MIAMI, April 21, 2014--Churchill Downs should be glad California Chrome isnât Mr. Ed. If he was a talking horse, he could join the chorus complaining about the way Churchill Downs Inc. (CDI)--the casino-oriented corporation with the misleading racing name--treats owners, trainers, jockeys, legends of the game, fans and the media.
Steve Coburn, part owner of the Derby and Preakness winner, became the latest to register his disgust with CDI in the aftermath of the second jewel of the Triple Crown. Despite the exhilaration of capturing Americaâs biggest race, Coburn said his partner, Perry Martin, was so put off by the way he was treated at the Derby that he decided to not even attend the Preakness. âEven though we won (the Derby), it was a bad day for my partner and his family.â
The mind boggles at how shabbily Martin must have been treated to ruin a day that is the dream of everyone in horse racing. âThe hospitality we received at Churchill Downs wasnât very good and Perry decided he and his family were going to watch the (Preakness) somewhere else in the world,â Coburn said. Martin apparently couldnât be convinced that every track doesnât treat people as poorly as Churchill.
Saying he was as âserious as a heart attack,â Coburn went on. âWe got to Churchill and not only did I complain but there were other trainers, owners and even jockeys complaining about the way they were treated.â
CDI issued a corporate-speak apology. âOur team wanted to satisfy the California Chrome teamâs needs when they were communicated to us. We regret that their experience at Churchill Downs appears to have fallen short of expectations.â
Martinâs mother reportedly needs assistance to get around. Churchill did little to nothing to accommodate her, according to Coburn.
This shouldnât come as a surprise. Churchill pulled the handicapped parking spot of Ron Turcotte, who rode Riva Ridge and Secretariat to back-to-back Derby triumphs. Churchill also told Turcotte, who is confined to a wheelchair as a result of a racing mishap, it had nowhere for him to watch the race.
Also during Derby week, Rick Porter, owner of Normandy Invasion, who would have been one of the favorites in the Alysheba Stakes, was informed there would be no seats set aside for him and his Fox Hill Farm partners.
âWhat is wrong with this management group?â Porter asked on the Fox Hill website, which was reprinted by the Paulick Report. âNo wonder racing is on the decline. They donât have any regard for the owners, in my opinion. They are for themselves and the race track, as I see it. Not only do I feel that owners are treated like second class citizens by Churchill Downs, so, too, are the handicappers and everyday bettors.â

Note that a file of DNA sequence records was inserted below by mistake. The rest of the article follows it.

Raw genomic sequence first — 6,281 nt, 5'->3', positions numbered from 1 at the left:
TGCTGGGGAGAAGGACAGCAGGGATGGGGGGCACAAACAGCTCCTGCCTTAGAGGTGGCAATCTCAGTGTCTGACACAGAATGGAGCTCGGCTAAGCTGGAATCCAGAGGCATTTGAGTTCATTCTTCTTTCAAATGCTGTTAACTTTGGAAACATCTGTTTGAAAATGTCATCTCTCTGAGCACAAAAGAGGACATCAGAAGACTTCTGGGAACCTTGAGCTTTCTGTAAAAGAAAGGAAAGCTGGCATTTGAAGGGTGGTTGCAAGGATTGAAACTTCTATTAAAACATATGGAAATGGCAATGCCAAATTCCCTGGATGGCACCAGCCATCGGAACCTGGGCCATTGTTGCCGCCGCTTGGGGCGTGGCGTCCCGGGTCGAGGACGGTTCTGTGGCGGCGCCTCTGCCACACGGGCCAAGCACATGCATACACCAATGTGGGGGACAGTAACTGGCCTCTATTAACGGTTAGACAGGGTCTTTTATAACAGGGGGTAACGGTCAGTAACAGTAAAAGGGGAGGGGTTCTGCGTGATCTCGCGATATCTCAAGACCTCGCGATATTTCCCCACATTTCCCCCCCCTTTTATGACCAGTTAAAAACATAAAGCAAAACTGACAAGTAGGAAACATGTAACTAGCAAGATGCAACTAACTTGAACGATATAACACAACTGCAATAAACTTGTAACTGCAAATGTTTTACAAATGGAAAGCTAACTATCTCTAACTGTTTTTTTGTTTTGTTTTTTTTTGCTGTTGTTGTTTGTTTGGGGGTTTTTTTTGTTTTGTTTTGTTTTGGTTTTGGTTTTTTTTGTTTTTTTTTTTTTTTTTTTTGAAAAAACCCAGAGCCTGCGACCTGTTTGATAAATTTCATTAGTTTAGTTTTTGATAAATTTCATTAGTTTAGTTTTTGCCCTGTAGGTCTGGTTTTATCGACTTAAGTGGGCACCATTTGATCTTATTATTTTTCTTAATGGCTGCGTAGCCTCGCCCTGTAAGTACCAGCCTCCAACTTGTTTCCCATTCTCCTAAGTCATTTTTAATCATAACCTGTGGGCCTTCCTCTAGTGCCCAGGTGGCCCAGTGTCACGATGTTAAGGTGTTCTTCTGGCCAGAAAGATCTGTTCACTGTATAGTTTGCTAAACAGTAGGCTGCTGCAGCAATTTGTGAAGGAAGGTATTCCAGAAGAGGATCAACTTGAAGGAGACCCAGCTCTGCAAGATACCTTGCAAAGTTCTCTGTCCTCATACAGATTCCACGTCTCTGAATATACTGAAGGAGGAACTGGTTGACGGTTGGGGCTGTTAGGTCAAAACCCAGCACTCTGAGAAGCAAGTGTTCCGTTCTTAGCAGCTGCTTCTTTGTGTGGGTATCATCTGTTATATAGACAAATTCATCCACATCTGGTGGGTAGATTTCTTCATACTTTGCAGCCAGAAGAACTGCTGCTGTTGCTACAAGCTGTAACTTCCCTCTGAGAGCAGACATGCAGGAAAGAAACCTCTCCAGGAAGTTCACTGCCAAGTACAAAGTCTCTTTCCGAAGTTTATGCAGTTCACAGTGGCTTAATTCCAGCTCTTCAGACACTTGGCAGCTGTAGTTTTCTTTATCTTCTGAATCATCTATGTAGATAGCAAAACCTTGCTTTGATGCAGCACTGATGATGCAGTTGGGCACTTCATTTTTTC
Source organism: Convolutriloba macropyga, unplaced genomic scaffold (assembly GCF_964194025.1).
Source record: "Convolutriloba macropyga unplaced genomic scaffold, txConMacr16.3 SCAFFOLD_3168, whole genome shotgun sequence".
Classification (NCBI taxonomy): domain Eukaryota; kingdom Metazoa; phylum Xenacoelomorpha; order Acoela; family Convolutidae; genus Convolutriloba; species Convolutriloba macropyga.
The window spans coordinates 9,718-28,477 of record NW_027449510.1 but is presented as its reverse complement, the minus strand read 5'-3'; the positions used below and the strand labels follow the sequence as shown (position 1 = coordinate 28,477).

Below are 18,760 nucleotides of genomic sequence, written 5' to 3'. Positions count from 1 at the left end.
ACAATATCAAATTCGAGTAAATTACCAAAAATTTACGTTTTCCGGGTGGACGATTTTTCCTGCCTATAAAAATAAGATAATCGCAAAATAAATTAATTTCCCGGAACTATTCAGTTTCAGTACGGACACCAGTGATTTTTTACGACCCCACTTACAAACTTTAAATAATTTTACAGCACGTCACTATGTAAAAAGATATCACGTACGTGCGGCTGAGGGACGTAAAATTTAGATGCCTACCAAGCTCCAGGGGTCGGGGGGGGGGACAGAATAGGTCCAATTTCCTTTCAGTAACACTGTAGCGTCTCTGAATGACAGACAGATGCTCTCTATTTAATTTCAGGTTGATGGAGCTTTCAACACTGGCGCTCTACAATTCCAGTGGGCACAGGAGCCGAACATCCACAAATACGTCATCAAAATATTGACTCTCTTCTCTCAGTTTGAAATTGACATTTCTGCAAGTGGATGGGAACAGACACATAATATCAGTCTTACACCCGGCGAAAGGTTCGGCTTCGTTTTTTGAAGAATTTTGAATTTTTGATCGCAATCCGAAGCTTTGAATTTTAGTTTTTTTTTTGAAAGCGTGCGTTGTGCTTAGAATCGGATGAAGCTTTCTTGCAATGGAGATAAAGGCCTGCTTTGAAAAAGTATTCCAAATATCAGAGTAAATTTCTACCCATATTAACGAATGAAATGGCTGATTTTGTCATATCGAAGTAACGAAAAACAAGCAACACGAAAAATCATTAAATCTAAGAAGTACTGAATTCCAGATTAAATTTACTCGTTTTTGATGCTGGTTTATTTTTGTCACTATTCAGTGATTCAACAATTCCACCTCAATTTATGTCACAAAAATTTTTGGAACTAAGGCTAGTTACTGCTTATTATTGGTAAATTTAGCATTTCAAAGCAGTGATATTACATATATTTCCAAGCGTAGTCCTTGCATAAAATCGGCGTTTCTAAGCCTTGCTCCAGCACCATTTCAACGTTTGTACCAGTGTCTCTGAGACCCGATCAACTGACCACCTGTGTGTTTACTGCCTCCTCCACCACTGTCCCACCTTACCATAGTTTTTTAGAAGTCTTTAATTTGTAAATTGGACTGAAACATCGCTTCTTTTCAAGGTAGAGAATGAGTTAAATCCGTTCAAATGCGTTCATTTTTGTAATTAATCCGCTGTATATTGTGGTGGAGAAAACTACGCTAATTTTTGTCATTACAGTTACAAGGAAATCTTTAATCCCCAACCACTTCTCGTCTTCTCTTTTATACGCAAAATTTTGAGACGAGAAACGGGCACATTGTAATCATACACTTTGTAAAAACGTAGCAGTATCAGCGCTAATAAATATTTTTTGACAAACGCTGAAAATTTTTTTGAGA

This was right after the Louisiana legislature had to threaten to pull CDIâs license at the Fair Grounds unless long overdue repairs were made.
Then thereâs the situation at Calder, which is doing as little racing as is required in order to keep its slots parlor. Expectations are an agreement will be announced any day now that will have Gulfstream take over Calderâs racing operation while CDI keeps the slots casino. Thankfully,this would end the debilitating head to head war for horses going on since last summer.
Responsibility for shutting down race tracks is nothing new to CDI, whose fingerprints are all over the demise of Hollywood Park. Why? Because it became clear that California was not going to approve slot machines at race tracks.
The only times CDI shows any attention to racing are the lucrative Oaks and Derby days.
The greatest pressure on CDI is coming from an unlikely source, a coalition of bettors, organized by the Horseplayers Association of North America. HANA has called for a wagering boycott of Churchill and other CDI tracks. The catalyst was a significant raise in takeout, announced just before Churchillâs spring meet opened. The rake on straight bets went from 16% to 17.5% and multi-horse bets jumped from 19% to 22%.
Itâs not as if Churchill needed the additional revenue to stave off bankruptcy. The stock price increased by 35% last year and CDIâs top five executives were paid almost $28 million.
HANA launched a similar boycott when California instituted a takeout raise and it led to a low takeout Pick 5.
The Churchill boycott is succeeding beyond anyoneâs most optimistic projections. Handle at Churchill through the first 14 programs is down $19.3 million for the first 14 days, according to HANA. Isolate the regular racing programs from the lucrative Derby and Oaks days and the decline is in the area of 23 percent. If these trends hold through the rest of the season, Churchill will take in less money than before the takeout was hiked.
HANA called for a boycott of all CDI properties and Arlington is also suffering severe declines in wagering. (Because of the direct competition with Gulfstream, year to year comparisons for Calder are meaningless.)
The success of the HANA boycott should send a message to tracks nationwide that they could become the next target if they jack up their takeout.